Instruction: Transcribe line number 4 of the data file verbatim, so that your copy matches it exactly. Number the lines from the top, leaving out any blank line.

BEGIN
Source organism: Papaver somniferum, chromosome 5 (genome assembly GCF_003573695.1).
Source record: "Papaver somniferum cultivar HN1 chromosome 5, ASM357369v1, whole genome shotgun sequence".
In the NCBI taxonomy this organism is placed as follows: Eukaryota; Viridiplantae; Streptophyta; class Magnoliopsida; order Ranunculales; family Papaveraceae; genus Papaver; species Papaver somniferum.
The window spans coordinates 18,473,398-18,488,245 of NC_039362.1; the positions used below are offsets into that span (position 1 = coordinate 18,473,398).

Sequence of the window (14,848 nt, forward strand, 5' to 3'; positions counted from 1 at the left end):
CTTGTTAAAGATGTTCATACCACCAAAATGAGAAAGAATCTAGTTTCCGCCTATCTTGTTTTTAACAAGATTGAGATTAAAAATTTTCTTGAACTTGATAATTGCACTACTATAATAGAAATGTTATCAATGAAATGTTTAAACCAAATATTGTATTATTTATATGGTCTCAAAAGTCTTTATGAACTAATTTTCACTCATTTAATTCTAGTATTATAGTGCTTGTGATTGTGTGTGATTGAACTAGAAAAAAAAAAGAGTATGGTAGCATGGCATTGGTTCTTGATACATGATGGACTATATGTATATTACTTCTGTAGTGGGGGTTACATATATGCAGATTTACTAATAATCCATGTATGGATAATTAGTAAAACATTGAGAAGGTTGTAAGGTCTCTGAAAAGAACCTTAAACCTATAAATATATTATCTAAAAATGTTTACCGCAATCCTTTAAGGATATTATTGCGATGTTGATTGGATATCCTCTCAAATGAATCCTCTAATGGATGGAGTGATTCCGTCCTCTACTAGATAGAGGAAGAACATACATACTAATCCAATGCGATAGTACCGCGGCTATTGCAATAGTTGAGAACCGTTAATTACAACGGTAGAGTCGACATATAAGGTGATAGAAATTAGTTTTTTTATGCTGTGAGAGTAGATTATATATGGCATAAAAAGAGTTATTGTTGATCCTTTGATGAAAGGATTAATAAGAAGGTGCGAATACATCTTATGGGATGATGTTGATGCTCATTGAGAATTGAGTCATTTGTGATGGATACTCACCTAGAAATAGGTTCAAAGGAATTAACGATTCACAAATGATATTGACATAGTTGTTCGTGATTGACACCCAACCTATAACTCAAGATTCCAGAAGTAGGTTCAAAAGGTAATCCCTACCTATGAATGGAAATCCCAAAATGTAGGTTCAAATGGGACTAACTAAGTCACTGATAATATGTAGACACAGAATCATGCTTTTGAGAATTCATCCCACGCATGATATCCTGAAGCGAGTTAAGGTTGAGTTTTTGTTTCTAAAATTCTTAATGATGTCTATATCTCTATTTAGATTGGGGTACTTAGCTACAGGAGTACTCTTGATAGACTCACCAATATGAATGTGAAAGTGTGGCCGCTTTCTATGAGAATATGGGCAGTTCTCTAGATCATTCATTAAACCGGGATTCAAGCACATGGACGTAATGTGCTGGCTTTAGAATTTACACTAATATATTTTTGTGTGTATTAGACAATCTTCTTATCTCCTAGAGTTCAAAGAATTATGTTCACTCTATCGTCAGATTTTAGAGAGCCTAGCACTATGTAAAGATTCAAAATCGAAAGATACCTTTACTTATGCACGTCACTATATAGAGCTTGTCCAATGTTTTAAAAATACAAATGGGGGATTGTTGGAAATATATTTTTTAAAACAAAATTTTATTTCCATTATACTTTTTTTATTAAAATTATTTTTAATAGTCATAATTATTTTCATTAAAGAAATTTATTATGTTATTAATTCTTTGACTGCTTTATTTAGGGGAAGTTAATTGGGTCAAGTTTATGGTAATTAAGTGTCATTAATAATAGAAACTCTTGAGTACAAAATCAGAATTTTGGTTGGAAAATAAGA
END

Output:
The window spans coordinates 18,473,398-18,488,245 of NC_039362.1; the positions used below are offsets into that span (position 1 = coordinate 18,473,398).